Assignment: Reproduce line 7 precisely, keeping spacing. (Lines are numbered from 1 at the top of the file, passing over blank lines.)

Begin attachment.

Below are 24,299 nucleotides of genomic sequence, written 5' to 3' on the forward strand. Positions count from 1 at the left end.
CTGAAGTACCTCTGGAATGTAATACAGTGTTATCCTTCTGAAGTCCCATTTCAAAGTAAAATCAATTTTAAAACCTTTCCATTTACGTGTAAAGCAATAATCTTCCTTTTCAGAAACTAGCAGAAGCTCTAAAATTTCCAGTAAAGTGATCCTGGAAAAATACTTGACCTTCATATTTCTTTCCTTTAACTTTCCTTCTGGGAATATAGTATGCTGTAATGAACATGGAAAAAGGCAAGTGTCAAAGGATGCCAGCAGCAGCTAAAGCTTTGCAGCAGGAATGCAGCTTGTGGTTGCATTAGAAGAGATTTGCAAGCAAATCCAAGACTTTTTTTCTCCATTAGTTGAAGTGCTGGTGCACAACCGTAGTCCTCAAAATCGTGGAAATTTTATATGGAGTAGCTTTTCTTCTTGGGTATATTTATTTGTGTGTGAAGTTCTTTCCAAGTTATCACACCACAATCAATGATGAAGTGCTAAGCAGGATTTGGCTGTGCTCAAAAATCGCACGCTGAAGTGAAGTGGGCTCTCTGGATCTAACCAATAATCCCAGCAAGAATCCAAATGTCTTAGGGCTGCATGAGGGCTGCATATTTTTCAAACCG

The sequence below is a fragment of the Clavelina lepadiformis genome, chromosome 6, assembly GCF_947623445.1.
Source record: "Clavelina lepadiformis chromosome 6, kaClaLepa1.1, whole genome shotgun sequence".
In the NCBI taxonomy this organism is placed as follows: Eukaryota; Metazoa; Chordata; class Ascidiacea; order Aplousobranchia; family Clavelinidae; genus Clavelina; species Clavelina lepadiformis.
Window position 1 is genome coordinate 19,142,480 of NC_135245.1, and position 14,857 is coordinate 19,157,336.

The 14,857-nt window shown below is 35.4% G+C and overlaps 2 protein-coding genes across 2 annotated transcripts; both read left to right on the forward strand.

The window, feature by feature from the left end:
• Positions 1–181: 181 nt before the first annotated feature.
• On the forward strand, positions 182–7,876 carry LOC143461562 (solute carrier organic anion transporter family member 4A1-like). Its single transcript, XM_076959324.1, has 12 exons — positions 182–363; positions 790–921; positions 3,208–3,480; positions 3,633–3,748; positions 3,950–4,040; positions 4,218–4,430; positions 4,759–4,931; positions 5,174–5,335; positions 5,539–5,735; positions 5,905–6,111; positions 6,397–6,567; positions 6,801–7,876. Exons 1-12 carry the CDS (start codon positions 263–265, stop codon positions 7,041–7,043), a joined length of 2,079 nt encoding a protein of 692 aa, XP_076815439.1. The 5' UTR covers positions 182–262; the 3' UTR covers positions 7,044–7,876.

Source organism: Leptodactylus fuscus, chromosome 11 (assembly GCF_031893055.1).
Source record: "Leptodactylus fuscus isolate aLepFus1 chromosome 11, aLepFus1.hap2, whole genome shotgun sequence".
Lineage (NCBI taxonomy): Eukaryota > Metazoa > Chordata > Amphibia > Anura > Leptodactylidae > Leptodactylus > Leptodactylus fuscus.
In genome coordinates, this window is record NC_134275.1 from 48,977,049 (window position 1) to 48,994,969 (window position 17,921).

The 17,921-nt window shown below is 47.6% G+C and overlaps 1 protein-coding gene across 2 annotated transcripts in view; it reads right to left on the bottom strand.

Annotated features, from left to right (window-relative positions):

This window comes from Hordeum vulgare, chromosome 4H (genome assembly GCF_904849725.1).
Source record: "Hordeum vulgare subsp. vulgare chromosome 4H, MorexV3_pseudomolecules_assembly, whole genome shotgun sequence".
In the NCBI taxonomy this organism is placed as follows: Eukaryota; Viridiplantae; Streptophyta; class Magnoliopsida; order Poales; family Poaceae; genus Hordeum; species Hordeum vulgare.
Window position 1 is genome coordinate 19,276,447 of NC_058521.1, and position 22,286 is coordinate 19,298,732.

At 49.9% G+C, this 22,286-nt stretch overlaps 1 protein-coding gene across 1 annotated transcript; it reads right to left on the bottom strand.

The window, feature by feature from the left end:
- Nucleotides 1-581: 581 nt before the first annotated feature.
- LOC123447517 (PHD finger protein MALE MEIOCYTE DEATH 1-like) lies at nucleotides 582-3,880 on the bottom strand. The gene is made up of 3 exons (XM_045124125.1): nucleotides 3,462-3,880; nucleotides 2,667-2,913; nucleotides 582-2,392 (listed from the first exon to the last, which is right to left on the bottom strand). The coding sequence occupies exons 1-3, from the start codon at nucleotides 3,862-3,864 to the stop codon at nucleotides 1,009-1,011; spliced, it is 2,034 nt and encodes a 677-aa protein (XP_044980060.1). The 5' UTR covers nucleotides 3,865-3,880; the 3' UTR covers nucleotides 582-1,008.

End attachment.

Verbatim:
The 14,857-nt window shown below is 35.4% G+C and overlaps 2 protein-coding genes across 2 annotated transcripts; both read left to right on the forward strand.